So much of the film is sadly filler that tries to create a dramatic tension that should already be implicit in the story itself. The fact one of the world’s greatest mimes and actors was a part of a Jewish network of resistance is grist enough for a great story; but Jakubowicz also wants to throw in comedic scenes, fast paced action scenes, a doomed romance, an ineluctable and seemingly inescapable enemy and the personal and artistic growth of Marceau into the mix. Because Eisenberg doesn’t really carry the film via his performance, the narrative shortcomings are all to obvious. Powerful performances by Bella Ramsey and especially Clémence Poésy can’t compensate for the lack of subtlety in the writing and direction. The only moment that one can believe that Eisenberg is Marceau is in the final scene where he is in make-up for the first time and plays the tragedy of losing a loved one to the killing machine of war. Although Marceau did indeed perform for the troops and was awarded recognition from the Allies for his work in the Resistance, even that ultimate expression of Marceau’s journey seems somewhat contrived. The audience through the familiar white face of the mime sees Marceau but because Eisenberg has given the us little to connect with up until that point there is an emptiness to the performance.
RESISTANCE is ultimately a frustratingly insipid piece. It has all the markers of a film that should be competent even if it isn’t great, but it doesn’t really even reach that mark. There are moments that work and are shocking, tense or sometimes surprisingly touching, but they are few and far between in what is a mostly ineffectual production that could have wrought something more poignant and unforgettable to the screen.
The story is pretty straight forward. Tyler Rake (Chris Hemsworth) is a mercenary with a death wish who can’t get over the death of his son from lymphoma. In the midst of a drinking binge not unlike the one Martin Sheen went on at the beginning of Apocalypse Now, Tyler’s partner, Nik Khan (Golshifteh Farahani) helicopters in to offer him the job he desperately needs. The teenage son of an imprisoned Bangladeshi drug lord (Pankaj Tripathi) has been kidnapped by rival drug lord, Amir Asif (Priyanshu Painyuli) and his father wants him back. The boy in question is Ovi (Rudhraksh Jaiswal) and was meant to be in the care of Saju Rav (Randeep Hooda) but something went wrong. Next thing you know, Tyler is in Bagladesh and the body count starts to climb as he rescues Ovi and sets out for the extraction point. But, wouldn’t you know it, there’s a double-cross and things go south and suddenly Tyler and Ovi are ducking bullets as they desperately try to make it to the alternative extraction point and safety.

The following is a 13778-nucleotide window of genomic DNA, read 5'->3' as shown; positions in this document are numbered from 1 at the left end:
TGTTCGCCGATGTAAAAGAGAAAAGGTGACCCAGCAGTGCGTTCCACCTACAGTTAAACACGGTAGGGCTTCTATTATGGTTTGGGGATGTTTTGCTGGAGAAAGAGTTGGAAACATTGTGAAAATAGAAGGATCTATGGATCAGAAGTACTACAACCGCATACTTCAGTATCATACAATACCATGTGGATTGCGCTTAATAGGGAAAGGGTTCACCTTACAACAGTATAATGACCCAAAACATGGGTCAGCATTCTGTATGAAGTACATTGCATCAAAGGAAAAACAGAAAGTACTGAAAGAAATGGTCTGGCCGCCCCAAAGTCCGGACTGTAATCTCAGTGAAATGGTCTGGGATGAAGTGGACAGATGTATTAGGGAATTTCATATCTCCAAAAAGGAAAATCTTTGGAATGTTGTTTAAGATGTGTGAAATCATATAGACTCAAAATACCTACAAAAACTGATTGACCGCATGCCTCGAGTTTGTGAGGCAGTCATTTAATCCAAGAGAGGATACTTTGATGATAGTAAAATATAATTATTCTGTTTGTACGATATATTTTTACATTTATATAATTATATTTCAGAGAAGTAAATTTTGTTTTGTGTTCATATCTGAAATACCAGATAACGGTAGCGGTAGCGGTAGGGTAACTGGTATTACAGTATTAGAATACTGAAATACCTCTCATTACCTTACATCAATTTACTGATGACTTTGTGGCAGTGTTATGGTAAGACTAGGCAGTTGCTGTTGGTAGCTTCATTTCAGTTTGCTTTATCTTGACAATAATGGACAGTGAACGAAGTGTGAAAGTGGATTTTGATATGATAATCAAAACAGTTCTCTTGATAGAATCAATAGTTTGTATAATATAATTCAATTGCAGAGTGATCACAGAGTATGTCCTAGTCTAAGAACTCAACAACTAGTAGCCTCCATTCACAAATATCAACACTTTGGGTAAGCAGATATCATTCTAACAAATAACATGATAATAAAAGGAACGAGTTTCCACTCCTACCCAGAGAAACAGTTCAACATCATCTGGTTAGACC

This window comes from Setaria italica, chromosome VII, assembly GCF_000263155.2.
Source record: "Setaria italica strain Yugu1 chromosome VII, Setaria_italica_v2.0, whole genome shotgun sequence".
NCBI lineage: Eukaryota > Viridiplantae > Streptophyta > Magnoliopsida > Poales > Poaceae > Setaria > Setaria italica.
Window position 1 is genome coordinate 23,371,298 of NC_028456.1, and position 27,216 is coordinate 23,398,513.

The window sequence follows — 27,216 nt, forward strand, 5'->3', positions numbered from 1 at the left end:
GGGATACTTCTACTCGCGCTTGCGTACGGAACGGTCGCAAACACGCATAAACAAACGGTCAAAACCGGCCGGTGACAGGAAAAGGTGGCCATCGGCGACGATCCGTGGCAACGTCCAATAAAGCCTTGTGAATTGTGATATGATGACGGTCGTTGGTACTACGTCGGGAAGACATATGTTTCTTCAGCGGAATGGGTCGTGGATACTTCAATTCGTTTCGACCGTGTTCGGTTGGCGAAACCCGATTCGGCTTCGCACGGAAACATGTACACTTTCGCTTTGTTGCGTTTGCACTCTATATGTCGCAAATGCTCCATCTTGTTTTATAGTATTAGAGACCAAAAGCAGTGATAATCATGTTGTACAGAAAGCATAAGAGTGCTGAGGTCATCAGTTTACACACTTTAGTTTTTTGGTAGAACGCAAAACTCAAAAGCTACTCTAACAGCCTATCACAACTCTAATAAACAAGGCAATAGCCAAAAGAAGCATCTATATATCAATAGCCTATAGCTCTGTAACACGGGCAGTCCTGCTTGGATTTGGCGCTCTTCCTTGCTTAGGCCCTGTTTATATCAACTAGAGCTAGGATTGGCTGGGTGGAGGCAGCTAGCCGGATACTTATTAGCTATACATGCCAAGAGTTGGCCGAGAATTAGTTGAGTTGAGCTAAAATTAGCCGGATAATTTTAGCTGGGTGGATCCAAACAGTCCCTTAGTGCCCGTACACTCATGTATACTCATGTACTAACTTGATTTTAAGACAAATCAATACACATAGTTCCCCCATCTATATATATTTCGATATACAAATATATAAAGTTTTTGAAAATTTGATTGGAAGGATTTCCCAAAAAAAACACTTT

When every man and his dog is out to kill John Wick while he’s trying to get from point A to point B, Keanu Reeves and director Chad Stahelski’s tongues are so firmly in their cheeks that we’re pretty happy to go along for the ultraviolent ride. But here, first time director Sam Hargrave, backed up by Hollywood heavyweights, the Russo Brothers (it’s written by Joe from Ande Parks’ graphic novel Ciuldad and produced by Joe and Anthony) seem to want us to take it all very seriously and that makes the violence quite a different thing. There’s no parody and no edge to it which makes Tyler a ruthless and indiscriminate killer for fortune rather than an otherwise good guy having a bad day.
Don’t get me wrong... I don’t have an aversion to violence in films. I love a good action-thriller, and I don’t mind a big body count if it’s a consequence of a good story rather than the story itself. Plus, I prefer it when the story’s originality and surprises means I’m playing catch up with the screenplay; but here, it’s the other way around.
On the positive side, the chaos of the streets of Bangladesh is breathtakingly and claustrophobically recreated on screen but the fights themselves seem stagey and overly choreographed. Hemsworth makes a good fist (literally) of trying to make Tyler a well-rounded character but it’s just not there in the writing. Jaiswal comes out better in his portrayal of a protected child who finds himself unexpectedly in the maelstrom of the reality of his father’s world but the ‘surrogate father and son’ tropes of his relationship with Tyler are predictable and ham fisted. Even David Harbour who pops up (in the nick of time) as Gaspar, Tyler’s old black-ops buddy, gets tarred with the same cliched brush.
It feels like Extraction aspires to share the company of superior hostage movies like Taylor Hackford’s Proof of Life (2000) or its even closer cousin Tony Scott’s Man on Fire (2004), but its much more akin to movies like Clint Eastwood’s The Gauntlet (1977) and Richard Donner’s 16 Blocks (2006) both of which underpin their ‘impossible odds’, ‘armed to the teeth’ obstacles with more compelling characters and stories.
But it’s the end of this movie that feels most cynical. I don’t want to give anything away, other than to say there’s a logical ending to this story which, by all reports, was what Joe Russo originally wrote. But this is Hollywood and Netflix, so endings are the province of test audiences and producer’s investments, rather than the sole responsibility of the storytellers. In this case, the final image of the film seems a complete contrivance and, to me, makes very little sense. But what do I know? The number of eyeballs glued to this movie and glazed over in anticipation of its sequel would tend to disagree.